Fast, consistent fret installation with Jaws

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Jaws Fret Press gives you finer control over the pressure needed to seat a fret into the slot—you can actually feel it seating! It eliminates complicated clamping setups, so your press-in fret jobs go faster.

Video Transcription

[on-screen text reads: Erick Coleman, Guitar Repairman]

Jaws Fret Press

Erick Coleman: Dan Erlewine's original intention for the Jaws Handheld Fret Press was to work in conjunction with the Neck Jig. He'd seen larger arbor presses at the factories and thought it would be cool to incorporate that idea into a handheld unit. The idea is to come in with a six inch caul, and what that does is it tacks your ends down, and then you follow that with a caul that matches the radius of the fretboard that you're fretting. This is nine and a half, and then it seats the fret the rest of the way down perfectly.

Are you ready to go to the next fret? Jaws now comes with this quick release pin that allows you to easily exchange the neck cradle, depending on what type of instrument you're working on. And we have one that's the guitar version. Works for guitar, bass, tenor ukulele, instruments like that. Then we have a new one, which is a tighter cradle that works for mandolins and ukuleles, instruments with smaller necks. We have one with a wider cradle and that works for classical guitars and maybe basses with wider necks.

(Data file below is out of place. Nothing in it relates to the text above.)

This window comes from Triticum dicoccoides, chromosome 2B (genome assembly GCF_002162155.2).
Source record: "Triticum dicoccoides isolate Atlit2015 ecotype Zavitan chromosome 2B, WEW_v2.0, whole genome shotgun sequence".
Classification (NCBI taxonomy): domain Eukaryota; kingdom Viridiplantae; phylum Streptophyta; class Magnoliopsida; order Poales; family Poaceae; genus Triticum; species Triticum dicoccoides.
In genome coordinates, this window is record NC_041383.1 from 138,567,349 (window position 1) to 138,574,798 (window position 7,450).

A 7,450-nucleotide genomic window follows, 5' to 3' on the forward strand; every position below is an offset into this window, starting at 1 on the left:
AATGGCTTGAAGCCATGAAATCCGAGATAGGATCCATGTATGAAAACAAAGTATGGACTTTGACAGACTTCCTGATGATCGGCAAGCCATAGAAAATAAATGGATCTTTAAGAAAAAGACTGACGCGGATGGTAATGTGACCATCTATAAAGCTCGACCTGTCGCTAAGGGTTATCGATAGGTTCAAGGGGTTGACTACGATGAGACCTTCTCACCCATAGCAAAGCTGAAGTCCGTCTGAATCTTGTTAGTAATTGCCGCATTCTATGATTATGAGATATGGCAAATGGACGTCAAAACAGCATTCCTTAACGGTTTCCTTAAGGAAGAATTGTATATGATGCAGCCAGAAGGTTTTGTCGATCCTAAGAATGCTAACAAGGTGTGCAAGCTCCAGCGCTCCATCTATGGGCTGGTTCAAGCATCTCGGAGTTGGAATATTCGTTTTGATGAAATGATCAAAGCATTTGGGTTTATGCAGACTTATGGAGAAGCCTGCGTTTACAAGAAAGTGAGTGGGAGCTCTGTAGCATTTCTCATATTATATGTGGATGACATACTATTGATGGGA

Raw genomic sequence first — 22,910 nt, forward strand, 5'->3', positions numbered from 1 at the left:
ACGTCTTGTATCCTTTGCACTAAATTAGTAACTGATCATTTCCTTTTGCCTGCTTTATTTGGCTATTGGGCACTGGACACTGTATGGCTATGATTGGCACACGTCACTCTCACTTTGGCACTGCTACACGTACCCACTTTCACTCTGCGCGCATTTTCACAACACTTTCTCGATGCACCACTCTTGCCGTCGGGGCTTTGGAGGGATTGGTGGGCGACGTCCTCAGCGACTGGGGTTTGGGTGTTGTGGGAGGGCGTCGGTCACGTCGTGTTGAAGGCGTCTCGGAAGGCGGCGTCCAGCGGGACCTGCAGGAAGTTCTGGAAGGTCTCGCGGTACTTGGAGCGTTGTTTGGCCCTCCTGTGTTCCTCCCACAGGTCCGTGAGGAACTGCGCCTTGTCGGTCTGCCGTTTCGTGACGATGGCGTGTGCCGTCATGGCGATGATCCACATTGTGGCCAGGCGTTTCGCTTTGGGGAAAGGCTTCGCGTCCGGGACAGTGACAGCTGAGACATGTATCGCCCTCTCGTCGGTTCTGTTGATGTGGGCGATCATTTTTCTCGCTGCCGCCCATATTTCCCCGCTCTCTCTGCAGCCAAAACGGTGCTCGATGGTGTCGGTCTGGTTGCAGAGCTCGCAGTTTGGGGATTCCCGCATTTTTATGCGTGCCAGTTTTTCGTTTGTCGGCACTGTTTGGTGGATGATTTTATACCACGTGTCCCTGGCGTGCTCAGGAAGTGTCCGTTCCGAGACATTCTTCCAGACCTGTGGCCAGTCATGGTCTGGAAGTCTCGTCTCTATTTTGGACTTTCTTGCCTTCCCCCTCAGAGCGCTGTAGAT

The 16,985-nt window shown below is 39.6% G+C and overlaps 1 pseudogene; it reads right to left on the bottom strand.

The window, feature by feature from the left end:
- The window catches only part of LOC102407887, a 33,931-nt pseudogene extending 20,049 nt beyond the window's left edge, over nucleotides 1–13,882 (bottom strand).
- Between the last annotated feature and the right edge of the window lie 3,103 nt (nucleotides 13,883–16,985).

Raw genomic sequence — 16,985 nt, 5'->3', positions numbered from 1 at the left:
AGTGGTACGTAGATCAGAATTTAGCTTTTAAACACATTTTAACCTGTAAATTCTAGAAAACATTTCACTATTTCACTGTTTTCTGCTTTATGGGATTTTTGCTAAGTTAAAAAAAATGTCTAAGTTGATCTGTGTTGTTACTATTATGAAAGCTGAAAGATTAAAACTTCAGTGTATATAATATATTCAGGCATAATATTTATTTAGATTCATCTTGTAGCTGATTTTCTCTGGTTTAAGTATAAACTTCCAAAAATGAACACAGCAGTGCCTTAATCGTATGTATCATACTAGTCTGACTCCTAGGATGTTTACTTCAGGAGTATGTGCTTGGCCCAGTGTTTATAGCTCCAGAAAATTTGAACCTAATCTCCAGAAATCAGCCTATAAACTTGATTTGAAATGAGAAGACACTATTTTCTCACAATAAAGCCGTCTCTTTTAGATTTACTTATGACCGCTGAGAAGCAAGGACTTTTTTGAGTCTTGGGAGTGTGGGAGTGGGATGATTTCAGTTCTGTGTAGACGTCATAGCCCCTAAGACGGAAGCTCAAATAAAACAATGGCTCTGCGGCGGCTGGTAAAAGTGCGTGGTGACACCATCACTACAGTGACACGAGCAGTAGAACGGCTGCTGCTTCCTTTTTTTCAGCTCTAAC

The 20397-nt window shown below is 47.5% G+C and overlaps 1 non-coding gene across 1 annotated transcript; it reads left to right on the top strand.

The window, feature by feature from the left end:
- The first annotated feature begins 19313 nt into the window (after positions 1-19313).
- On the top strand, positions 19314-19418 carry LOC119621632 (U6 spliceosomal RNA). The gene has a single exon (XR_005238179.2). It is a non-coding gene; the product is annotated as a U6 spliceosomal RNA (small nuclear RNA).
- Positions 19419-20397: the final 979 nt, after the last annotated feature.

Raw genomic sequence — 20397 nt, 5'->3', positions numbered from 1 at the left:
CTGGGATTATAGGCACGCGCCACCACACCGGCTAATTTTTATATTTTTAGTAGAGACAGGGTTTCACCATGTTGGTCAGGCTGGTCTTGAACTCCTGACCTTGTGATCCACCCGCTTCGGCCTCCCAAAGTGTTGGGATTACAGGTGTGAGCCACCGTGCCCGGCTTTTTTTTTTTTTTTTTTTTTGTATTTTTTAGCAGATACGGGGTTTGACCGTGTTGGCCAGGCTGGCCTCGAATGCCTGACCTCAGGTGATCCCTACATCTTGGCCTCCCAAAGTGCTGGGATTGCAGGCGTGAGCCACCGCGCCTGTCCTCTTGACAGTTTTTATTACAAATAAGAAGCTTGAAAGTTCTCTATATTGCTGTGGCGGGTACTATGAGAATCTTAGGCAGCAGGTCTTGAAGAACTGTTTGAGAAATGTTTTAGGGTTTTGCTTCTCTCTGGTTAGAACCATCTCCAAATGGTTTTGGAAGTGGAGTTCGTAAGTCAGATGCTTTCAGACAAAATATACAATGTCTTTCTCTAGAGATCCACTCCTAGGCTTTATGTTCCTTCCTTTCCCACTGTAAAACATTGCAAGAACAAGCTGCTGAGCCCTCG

And we also have a flat one that works on bolt on neck heels. It works on unprofiled necks that haven't been shaped yet, and it also works on the extension of the surrogate body, so you can use it in the Neck Jig as well. Install very easily, ready to fret. If you have the old jaws, you're in luck. We designed a special set of the neck cradles specifically for the old model. All you have to do is drive out the roll pin that holds the neck cradle in, and you can install the new set of cauls with the quick release system as well. The Jaws Fret Press drives frets in evenly and easily without the risk of damaging the fingerboard or the fret with a hammer.



Erick Coleman

StewMac Senior Technical Advisor

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